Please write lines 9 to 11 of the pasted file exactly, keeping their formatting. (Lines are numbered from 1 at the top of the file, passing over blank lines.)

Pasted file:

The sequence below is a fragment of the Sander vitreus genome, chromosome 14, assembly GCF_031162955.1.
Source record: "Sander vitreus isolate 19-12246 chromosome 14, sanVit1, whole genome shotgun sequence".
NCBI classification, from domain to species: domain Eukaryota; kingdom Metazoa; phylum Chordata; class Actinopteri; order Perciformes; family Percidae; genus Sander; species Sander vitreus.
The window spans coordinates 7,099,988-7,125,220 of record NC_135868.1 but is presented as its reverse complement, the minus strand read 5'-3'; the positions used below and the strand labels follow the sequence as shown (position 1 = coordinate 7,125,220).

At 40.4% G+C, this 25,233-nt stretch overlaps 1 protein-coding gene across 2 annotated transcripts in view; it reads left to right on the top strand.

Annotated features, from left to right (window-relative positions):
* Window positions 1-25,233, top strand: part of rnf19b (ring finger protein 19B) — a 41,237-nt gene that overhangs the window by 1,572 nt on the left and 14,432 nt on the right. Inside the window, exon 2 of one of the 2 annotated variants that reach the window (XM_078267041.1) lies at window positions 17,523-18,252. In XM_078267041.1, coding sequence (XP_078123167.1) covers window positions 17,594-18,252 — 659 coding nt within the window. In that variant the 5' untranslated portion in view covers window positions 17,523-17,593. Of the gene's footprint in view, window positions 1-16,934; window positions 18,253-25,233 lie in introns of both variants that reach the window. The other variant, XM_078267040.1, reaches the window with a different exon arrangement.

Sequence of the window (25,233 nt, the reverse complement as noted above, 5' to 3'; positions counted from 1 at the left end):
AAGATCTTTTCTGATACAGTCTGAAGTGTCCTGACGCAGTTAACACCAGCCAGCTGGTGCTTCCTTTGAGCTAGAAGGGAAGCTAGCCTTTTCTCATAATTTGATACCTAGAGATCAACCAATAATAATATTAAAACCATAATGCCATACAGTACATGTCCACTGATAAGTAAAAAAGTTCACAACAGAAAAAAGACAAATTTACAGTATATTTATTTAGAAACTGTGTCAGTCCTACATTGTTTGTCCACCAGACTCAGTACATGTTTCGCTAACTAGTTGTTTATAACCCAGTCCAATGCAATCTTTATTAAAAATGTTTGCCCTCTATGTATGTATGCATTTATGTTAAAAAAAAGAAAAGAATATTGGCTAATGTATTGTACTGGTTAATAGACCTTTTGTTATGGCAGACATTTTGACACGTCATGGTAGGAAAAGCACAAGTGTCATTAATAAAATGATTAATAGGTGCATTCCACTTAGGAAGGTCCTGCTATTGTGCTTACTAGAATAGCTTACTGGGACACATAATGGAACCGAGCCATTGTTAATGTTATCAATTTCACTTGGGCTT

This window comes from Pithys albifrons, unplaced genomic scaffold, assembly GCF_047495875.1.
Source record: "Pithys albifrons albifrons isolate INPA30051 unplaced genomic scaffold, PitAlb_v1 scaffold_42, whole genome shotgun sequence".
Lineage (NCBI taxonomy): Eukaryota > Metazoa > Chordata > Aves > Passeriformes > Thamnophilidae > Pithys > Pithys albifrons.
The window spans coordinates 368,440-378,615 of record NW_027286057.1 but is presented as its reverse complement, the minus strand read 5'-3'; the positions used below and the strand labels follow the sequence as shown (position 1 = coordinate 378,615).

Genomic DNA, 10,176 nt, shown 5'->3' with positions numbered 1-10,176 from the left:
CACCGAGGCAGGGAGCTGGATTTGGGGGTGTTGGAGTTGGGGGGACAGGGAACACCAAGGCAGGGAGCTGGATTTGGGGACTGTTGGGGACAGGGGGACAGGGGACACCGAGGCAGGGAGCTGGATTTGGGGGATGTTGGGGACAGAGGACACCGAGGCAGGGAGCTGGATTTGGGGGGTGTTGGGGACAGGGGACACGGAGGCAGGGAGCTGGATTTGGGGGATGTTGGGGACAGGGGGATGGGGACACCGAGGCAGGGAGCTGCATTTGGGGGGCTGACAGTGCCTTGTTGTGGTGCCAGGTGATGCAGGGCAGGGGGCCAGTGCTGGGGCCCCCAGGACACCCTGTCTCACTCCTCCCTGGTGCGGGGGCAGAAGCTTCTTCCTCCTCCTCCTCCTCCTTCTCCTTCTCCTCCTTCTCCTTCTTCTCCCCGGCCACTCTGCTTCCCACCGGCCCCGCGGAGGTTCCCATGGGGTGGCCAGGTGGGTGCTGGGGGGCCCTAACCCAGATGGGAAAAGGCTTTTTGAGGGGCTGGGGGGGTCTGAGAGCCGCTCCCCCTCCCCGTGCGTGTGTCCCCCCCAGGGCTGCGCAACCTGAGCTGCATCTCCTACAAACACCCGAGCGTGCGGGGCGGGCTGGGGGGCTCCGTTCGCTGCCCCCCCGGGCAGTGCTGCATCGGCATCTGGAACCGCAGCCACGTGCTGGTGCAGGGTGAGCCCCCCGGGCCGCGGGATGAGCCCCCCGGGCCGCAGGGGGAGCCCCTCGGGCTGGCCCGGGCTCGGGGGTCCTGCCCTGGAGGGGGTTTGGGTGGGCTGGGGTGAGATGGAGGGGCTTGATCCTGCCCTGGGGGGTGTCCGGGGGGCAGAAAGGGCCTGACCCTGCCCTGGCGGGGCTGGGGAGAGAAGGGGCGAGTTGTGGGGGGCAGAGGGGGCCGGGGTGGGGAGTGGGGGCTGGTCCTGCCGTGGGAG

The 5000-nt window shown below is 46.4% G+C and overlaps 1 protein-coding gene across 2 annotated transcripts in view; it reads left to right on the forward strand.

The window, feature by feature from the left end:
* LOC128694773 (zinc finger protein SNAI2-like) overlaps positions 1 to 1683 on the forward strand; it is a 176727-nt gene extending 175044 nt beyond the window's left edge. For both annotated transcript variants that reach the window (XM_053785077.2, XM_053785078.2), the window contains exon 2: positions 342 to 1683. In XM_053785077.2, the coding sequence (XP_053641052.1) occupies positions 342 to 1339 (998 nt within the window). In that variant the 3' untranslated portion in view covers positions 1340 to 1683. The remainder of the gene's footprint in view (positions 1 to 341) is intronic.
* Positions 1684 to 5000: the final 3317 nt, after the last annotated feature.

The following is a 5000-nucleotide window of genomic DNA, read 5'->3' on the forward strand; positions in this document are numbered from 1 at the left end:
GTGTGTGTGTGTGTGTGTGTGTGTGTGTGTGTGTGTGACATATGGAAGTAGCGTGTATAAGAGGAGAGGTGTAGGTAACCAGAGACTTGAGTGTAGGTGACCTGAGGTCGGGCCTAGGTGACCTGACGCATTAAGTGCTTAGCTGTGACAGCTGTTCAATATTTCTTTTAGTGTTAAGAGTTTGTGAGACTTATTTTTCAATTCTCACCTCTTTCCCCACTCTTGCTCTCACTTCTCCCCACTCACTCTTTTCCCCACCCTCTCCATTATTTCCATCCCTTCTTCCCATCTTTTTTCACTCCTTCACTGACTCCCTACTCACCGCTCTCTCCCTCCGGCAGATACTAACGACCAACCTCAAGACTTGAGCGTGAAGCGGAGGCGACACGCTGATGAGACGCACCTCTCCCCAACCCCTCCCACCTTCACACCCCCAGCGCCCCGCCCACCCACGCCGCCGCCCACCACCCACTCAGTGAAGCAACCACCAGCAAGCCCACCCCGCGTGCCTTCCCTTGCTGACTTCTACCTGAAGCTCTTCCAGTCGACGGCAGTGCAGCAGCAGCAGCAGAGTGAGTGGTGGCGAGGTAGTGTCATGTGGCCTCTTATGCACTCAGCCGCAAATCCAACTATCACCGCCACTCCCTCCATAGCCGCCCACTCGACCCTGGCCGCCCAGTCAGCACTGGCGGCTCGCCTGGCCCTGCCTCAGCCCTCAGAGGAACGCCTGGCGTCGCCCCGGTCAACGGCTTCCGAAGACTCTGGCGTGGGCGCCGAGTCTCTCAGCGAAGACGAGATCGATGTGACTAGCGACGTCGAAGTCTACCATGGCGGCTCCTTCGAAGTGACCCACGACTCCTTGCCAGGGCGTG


AAGATCTTTTCTGATACAGTCTGAAGTGTCCTGACGCAGTTAACACCAGCCAGCTGGTGCTTCCTTTGAGCTAGAAGGGAAGCTAGCCTTTTCTCATAATTTGATACCTAGAGATCAACCAATAATAATATTAAAACCATAATGCCATACAGTACATGTCCACTGATAAGTAAAAAAGTTCACAACAGAAAAAAGACAAATTTACAGTATATTTATTTAGAAACTGTGTCAGTCCTACATTGTTTGTCCACCAGACTCAGTACATGTTTCGCTAACTAGTTGTTTATAACCCAGTCCAATGCAATCTTTATTAAAAATGTTTGCCCTCTATGTATGTATGCATTTATGTTAAAAAAAAGAAAAGAATATTGGCTAATGTATTGTACTGGTTAATAGACCTTTTGTTATGGCAGACATTTTGACACGTCATGGTAGGAAAAGCACAAGTGTCATTAATAAAATGATTAATAGGTGCATTCCACTTAGGAAGGTCCTGCTATTGTGCTTACTAGAATAGCTTACTGGGACACATAATGGAACCGAGCCATTGTTAATGTTATCAATTTCACTTGGGCTT

This window comes from Pithys albifrons, unplaced genomic scaffold, assembly GCF_047495875.1.
Source record: "Pithys albifrons albifrons isolate INPA30051 unplaced genomic scaffold, PitAlb_v1 scaffold_42, whole genome shotgun sequence".